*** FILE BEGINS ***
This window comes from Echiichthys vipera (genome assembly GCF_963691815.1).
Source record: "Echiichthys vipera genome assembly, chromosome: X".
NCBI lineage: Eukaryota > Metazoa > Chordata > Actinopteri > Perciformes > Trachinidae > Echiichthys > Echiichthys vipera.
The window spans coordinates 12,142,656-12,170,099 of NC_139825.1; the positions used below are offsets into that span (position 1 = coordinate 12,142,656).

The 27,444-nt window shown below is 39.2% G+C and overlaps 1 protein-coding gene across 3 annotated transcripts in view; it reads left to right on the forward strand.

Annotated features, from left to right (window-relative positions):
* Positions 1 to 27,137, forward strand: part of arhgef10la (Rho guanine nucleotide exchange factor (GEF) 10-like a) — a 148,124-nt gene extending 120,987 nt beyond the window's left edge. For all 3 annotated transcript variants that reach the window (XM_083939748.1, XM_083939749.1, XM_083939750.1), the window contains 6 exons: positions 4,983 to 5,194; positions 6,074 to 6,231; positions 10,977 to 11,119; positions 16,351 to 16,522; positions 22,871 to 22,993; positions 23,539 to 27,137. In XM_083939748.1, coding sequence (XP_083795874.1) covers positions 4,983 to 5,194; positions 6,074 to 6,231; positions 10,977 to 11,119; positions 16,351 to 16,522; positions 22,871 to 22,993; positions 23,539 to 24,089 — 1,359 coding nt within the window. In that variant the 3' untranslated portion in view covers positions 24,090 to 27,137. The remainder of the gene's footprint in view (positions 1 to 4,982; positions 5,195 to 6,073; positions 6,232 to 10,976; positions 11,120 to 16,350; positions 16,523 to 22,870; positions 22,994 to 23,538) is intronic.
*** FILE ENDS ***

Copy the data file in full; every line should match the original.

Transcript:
This window comes from Echiichthys vipera (genome assembly GCF_963691815.1).
Source record: "Echiichthys vipera genome assembly, chromosome: X".
NCBI lineage: Eukaryota > Metazoa > Chordata > Actinopteri > Perciformes > Trachinidae > Echiichthys > Echiichthys vipera.
The window spans coordinates 12,142,656-12,170,099 of NC_139825.1; the positions used below are offsets into that span (position 1 = coordinate 12,142,656).

The 27,444-nt window shown below is 39.2% G+C and overlaps 1 protein-coding gene across 3 annotated transcripts in view; it reads left to right on the forward strand.

Annotated features, from left to right (window-relative positions):
* Positions 1 to 27,137, forward strand: part of arhgef10la (Rho guanine nucleotide exchange factor (GEF) 10-like a) — a 148,124-nt gene extending 120,987 nt beyond the window's left edge. For all 3 annotated transcript variants that reach the window (XM_083939748.1, XM_083939749.1, XM_083939750.1), the window contains 6 exons: positions 4,983 to 5,194; positions 6,074 to 6,231; positions 10,977 to 11,119; positions 16,351 to 16,522; positions 22,871 to 22,993; positions 23,539 to 27,137. In XM_083939748.1, coding sequence (XP_083795874.1) covers positions 4,983 to 5,194; positions 6,074 to 6,231; positions 10,977 to 11,119; positions 16,351 to 16,522; positions 22,871 to 22,993; positions 23,539 to 24,089 — 1,359 coding nt within the window. In that variant the 3' untranslated portion in view covers positions 24,090 to 27,137. The remainder of the gene's footprint in view (positions 1 to 4,982; positions 5,195 to 6,073; positions 6,232 to 10,976; positions 11,120 to 16,350; positions 16,523 to 22,870; positions 22,994 to 23,538) is intronic.